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Guest Column

The 2010 smog season remains up in the air

By Guest Columnist KEVIN GREEN, executive director of the Clean Air Campaign

Since breathing is one of the great pleasures in life, we thought we would take a minute to assess how this year’s smog season has gone, how it compares to years prior and where we may be heading.

To start with the obvious, this summer has been HOT – one of the warmest Georgia summers on record. And the heat affects more than just our thermostats. Ground-level ozone is formed when pollutants mix with heat and sunlight, which is why we have a “smog season” in Georgia, the five-month period from May 1- Sept 30. As cooler temperatures and shorter days move onto the horizon, so too does the end of when we are most likely to see days of increased air pollution.

What’s the verdict on the 2010 smog season?

As of September 23, we have experienced 25 days when the air was considered unhealthy for some – or all – citizens. Nine of these violations were recorded so far this month. In fact, there have been more September air quality violations this year than we’ve had since September 1999, when metro Atlanta logged 14 September violations.

But the air quality standards have been ratcheted down since 1999, so it takes less pollution in the air to trigger a violation now than it did 10 years ago. Although smog season officially ends at the end of this month, that doesn’t mean we can’t experience bad air in October. If the weather remains hot and dry, that is a very real possibility.

The 25 violations in metro Atlanta so far this year is more than the number we saw during the entire 2009 smog season (16), but fewer than the 31 violations during the 2008 smog season and the 36 in 2007. This year also saw the first Code Red violation since July 2008.

Other parts of the state also experienced violations of air quality standards, including Augusta, Athens, Columbus, Macon and Rome (13 total days of violations across all regions).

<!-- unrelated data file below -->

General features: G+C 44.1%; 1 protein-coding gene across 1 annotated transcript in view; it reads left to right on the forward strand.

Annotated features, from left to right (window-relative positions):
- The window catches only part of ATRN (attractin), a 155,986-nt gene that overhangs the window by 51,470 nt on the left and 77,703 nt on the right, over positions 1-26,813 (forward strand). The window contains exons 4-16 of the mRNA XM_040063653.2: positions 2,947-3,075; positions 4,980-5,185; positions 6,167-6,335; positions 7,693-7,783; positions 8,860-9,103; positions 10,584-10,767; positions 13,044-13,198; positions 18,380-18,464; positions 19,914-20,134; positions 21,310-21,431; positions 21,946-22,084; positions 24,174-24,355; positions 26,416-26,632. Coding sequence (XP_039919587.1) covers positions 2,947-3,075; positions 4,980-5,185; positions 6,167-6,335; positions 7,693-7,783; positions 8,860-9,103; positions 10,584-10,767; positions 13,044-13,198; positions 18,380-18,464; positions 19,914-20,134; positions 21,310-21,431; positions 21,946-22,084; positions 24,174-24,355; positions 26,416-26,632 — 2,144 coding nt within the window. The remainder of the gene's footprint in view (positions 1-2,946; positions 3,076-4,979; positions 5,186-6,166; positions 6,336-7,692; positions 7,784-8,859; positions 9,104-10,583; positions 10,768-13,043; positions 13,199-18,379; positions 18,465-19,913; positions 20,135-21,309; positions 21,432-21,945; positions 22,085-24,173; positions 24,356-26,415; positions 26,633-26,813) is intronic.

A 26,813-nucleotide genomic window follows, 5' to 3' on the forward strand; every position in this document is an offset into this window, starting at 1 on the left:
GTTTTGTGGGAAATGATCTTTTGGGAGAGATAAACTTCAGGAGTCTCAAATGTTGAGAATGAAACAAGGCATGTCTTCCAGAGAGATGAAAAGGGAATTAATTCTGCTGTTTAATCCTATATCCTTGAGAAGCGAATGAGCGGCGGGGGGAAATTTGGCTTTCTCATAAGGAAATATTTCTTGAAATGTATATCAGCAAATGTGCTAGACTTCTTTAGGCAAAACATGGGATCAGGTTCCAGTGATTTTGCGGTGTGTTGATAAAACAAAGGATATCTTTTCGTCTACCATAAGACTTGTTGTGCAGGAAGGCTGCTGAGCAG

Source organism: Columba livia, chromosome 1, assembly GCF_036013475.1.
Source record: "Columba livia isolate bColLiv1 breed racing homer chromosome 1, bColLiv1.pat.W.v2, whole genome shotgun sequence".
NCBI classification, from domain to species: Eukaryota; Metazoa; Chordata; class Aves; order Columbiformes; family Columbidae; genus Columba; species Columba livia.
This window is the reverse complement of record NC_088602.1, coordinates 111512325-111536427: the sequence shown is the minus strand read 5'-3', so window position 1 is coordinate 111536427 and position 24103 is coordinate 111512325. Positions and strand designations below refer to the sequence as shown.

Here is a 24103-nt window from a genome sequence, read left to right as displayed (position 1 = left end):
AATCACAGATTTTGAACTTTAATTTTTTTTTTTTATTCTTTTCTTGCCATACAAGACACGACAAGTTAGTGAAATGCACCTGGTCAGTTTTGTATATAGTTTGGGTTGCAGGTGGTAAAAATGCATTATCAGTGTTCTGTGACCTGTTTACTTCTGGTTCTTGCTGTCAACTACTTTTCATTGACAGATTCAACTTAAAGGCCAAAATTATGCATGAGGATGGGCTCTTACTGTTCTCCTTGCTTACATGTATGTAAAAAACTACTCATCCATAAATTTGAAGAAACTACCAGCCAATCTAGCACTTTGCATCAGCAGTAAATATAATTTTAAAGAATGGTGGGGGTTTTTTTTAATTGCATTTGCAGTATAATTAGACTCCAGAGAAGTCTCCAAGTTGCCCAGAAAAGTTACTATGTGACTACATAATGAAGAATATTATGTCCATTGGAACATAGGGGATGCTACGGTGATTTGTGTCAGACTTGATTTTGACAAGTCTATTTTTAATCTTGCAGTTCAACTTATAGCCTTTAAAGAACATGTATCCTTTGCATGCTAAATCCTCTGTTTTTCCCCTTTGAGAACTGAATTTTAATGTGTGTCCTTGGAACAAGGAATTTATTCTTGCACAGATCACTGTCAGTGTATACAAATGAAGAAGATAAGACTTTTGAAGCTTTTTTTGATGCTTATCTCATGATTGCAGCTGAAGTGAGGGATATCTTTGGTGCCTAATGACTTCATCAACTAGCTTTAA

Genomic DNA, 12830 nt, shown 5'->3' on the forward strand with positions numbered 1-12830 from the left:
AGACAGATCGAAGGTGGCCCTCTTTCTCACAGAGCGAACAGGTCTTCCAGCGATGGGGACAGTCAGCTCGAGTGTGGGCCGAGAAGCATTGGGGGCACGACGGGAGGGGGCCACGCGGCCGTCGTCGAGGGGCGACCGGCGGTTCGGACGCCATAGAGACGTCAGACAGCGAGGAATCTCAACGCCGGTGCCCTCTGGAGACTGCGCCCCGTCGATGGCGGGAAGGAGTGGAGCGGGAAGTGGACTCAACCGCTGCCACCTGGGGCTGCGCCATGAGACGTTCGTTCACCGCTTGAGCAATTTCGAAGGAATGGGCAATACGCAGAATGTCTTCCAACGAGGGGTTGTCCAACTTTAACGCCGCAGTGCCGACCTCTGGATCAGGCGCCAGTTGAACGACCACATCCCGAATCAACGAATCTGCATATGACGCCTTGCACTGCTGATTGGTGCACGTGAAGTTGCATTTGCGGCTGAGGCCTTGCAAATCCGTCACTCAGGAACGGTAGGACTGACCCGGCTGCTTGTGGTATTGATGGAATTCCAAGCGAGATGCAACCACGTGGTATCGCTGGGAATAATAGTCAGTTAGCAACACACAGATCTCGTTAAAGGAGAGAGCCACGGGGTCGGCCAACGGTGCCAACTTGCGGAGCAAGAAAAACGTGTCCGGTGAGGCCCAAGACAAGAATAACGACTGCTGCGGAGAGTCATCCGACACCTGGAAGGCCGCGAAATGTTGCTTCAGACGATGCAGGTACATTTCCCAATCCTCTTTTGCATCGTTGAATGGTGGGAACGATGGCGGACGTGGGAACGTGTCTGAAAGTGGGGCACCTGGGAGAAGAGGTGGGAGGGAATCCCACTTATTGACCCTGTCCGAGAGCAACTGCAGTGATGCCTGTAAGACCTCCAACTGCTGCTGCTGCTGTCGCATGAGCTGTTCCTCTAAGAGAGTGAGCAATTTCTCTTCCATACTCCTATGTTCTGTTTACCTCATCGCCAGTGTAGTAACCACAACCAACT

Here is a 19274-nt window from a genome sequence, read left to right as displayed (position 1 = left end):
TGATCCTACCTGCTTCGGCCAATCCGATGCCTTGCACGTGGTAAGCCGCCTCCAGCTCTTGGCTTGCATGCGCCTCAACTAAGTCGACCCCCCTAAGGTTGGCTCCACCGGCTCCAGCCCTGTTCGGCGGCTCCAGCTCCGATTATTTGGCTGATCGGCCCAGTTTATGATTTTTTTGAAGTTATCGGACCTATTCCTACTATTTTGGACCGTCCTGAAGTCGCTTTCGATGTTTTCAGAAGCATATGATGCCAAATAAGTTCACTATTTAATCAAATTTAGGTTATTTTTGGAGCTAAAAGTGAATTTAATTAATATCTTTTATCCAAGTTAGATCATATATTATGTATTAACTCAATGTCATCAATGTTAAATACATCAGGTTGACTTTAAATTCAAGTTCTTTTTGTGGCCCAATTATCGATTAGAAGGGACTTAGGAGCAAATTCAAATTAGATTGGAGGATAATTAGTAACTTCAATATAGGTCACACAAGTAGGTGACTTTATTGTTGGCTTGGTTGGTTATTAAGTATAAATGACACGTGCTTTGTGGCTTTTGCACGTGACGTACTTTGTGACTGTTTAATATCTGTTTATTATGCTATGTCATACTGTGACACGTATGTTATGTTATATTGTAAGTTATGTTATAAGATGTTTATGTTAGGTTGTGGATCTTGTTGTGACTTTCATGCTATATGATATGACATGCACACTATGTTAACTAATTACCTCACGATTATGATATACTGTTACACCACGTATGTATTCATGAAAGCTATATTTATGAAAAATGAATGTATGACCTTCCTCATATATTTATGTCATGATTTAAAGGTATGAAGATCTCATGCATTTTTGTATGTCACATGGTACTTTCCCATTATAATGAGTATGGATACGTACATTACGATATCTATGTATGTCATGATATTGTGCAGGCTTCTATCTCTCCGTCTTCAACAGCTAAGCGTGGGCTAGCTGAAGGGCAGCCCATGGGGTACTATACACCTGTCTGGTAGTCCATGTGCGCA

With the record high temperatures this summer, why didn’t we see more smog violations?

Luck had something to do with it. Generally, sustained high temperatures in the 90’s is great news for power companies and air conditioning retailers, but not so great for air pollution levels.

But the summer of 2010 was characterized by high moisture from the Gulf, which inhibits ground-level ozone formation. Typically, Georgia’s summer weather is influenced by high pressure from the Atlantic, which causes our heavy, dry air and stagnant winds.

For those Weather Channel buffs, this type of weather is typical of the El Nino to La Nina transitions. When this happens in a heat wave, we experience those multiple-day periods of high pollution. Fortunately, we haven’t experienced many multiple-day smog episodes in 2010.

It wasn’t all luck, however, as ground-level ozone levels in Georgia and much of the United States have improved over the last several decades, despite large increases in population. A lot of the success can be attributed to regulatory controls on power plants, industry, cleaner automobiles and fuels, along with a host of other measures. But we have a lot more work to do.